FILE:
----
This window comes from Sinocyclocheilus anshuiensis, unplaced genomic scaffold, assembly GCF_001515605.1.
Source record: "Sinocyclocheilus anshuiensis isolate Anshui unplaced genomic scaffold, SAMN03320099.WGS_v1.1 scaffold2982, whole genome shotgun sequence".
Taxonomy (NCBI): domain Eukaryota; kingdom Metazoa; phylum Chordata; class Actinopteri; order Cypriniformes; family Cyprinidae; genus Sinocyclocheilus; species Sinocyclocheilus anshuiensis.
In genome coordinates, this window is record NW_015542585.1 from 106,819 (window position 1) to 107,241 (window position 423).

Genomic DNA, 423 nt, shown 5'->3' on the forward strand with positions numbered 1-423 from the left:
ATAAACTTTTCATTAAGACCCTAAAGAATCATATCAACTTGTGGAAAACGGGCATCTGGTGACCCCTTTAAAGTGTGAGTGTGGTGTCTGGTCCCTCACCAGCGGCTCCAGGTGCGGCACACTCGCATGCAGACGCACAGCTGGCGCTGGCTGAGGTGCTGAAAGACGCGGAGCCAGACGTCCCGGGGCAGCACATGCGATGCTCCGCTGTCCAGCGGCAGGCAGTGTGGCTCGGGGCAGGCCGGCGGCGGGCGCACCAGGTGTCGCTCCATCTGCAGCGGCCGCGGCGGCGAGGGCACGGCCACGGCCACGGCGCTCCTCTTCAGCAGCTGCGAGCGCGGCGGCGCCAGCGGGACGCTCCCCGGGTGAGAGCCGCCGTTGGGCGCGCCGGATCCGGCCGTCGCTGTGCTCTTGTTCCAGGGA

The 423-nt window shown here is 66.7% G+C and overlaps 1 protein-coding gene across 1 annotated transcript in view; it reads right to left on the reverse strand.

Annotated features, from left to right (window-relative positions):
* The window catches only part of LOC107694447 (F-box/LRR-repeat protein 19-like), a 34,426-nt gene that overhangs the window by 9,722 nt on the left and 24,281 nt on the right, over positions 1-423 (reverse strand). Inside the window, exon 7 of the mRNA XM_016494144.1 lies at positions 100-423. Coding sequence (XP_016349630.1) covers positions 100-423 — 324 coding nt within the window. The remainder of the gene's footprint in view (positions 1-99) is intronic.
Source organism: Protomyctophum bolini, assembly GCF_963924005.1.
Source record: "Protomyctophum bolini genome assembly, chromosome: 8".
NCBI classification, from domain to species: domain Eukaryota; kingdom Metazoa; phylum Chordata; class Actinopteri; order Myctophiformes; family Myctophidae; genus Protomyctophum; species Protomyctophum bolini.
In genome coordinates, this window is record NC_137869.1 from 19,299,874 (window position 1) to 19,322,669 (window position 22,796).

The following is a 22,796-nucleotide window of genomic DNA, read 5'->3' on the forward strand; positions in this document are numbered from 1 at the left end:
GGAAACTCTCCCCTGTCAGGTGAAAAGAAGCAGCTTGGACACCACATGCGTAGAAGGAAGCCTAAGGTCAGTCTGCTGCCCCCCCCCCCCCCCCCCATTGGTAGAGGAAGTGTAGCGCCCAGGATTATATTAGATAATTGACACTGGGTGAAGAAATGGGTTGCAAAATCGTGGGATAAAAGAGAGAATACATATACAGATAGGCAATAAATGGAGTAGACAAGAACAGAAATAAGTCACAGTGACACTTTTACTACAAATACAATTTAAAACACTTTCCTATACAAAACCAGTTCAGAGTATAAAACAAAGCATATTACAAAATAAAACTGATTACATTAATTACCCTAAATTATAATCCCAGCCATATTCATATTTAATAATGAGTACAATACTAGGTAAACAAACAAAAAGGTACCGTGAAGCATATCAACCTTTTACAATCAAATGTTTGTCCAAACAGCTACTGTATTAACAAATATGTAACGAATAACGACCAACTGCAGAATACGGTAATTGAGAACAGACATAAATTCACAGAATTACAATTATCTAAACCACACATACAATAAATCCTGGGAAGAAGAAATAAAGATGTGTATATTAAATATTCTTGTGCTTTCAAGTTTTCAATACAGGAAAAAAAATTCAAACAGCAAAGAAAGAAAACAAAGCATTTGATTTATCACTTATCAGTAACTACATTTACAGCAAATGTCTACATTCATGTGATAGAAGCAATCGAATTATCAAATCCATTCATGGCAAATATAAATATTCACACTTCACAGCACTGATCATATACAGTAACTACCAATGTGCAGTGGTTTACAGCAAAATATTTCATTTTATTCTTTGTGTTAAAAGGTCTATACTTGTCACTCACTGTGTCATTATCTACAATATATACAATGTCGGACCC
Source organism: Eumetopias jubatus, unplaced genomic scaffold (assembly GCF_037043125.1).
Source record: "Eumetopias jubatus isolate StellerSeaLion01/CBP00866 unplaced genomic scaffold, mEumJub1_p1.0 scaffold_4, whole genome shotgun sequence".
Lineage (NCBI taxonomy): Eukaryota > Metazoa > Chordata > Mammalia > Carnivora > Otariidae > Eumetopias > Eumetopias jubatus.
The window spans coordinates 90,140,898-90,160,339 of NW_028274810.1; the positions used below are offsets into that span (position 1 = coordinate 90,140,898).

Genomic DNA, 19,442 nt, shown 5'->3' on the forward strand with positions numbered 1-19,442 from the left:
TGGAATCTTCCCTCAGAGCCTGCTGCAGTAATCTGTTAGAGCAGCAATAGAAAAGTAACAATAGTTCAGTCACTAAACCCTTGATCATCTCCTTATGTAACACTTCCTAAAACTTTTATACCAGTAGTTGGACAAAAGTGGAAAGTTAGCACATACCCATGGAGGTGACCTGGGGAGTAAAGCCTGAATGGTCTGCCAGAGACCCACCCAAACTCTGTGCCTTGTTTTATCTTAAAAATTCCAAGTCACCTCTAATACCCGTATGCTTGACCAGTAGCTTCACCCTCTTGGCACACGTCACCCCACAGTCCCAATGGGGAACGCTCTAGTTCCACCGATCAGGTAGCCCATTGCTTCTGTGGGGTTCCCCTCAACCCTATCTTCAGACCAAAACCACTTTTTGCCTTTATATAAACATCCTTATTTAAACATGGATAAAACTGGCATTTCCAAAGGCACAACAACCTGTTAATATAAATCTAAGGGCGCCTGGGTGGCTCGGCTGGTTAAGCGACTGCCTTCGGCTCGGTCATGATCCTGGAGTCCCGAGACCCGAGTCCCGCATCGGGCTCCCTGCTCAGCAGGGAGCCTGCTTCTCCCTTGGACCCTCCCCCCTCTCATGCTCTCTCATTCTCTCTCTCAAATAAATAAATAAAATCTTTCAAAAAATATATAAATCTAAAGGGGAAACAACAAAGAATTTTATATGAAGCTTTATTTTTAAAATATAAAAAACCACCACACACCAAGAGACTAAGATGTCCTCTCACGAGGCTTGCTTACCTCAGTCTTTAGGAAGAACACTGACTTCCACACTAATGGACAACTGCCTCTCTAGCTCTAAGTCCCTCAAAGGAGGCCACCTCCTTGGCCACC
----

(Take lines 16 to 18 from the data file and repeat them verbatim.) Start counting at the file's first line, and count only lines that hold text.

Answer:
Source organism: Eumetopias jubatus, unplaced genomic scaffold (assembly GCF_037043125.1).
Source record: "Eumetopias jubatus isolate StellerSeaLion01/CBP00866 unplaced genomic scaffold, mEumJub1_p1.0 scaffold_4, whole genome shotgun sequence".
Lineage (NCBI taxonomy): Eukaryota > Metazoa > Chordata > Mammalia > Carnivora > Otariidae > Eumetopias > Eumetopias jubatus.